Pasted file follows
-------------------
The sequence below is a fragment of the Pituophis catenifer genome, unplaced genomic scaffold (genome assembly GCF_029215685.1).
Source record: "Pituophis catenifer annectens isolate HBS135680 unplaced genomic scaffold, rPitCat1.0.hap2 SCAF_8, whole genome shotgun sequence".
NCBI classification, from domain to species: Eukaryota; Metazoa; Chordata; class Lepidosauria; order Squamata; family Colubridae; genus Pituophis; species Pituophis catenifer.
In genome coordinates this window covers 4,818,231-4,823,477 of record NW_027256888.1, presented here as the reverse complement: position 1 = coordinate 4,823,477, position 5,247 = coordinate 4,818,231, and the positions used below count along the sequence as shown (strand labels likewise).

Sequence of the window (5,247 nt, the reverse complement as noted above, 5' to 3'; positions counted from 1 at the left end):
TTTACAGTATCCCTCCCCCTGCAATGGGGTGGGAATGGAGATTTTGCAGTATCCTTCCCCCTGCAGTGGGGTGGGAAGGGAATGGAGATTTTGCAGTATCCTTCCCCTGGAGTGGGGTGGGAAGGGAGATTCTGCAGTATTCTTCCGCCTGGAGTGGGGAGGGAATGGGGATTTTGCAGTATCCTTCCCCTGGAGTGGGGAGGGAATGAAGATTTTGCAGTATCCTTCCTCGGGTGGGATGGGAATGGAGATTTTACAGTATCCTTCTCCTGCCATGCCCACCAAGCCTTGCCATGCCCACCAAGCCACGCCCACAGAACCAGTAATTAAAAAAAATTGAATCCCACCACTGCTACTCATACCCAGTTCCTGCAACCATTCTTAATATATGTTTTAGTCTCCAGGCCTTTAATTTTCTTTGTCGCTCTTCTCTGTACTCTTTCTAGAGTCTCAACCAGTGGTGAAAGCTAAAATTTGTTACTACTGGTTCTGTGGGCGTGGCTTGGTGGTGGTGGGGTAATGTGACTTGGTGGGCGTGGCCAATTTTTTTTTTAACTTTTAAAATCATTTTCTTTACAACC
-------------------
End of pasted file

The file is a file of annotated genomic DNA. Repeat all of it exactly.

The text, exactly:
The sequence below is a fragment of the Pituophis catenifer genome, unplaced genomic scaffold (genome assembly GCF_029215685.1).
Source record: "Pituophis catenifer annectens isolate HBS135680 unplaced genomic scaffold, rPitCat1.0.hap2 SCAF_8, whole genome shotgun sequence".
NCBI classification, from domain to species: Eukaryota; Metazoa; Chordata; class Lepidosauria; order Squamata; family Colubridae; genus Pituophis; species Pituophis catenifer.
In genome coordinates this window covers 4,818,231-4,823,477 of record NW_027256888.1, presented here as the reverse complement: position 1 = coordinate 4,823,477, position 5,247 = coordinate 4,818,231, and the positions used below count along the sequence as shown (strand labels likewise).

Sequence of the window (5,247 nt, the reverse complement as noted above, 5' to 3'; positions counted from 1 at the left end):
TTTACAGTATCCCTCCCCCTGCAATGGGGTGGGAATGGAGATTTTGCAGTATCCTTCCCCCTGCAGTGGGGTGGGAAGGGAATGGAGATTTTGCAGTATCCTTCCCCTGGAGTGGGGTGGGAAGGGAGATTCTGCAGTATTCTTCCGCCTGGAGTGGGGAGGGAATGGGGATTTTGCAGTATCCTTCCCCTGGAGTGGGGAGGGAATGAAGATTTTGCAGTATCCTTCCTCGGGTGGGATGGGAATGGAGATTTTACAGTATCCTTCTCCTGCCATGCCCACCAAGCCTTGCCATGCCCACCAAGCCACGCCCACAGAACCAGTAATTAAAAAAAATTGAATCCCACCACTGCTACTCATACCCAGTTCCTGCAACCATTCTTAATATATGTTTTAGTCTCCAGGCCTTTAATTTTCTTTGTCGCTCTTCTCTGTACTCTTTCTAGAGTCTCAACCAGTGGTGAAAGCTAAAATTTGTTACTACTGGTTCTGTGGGCGTGGCTTGGTGGTGGTGGGGTAATGTGACTTGGTGGGCGTGGCCAATTTTTTTTTTAACTTTTAAAATCATTTTCTTTACAACC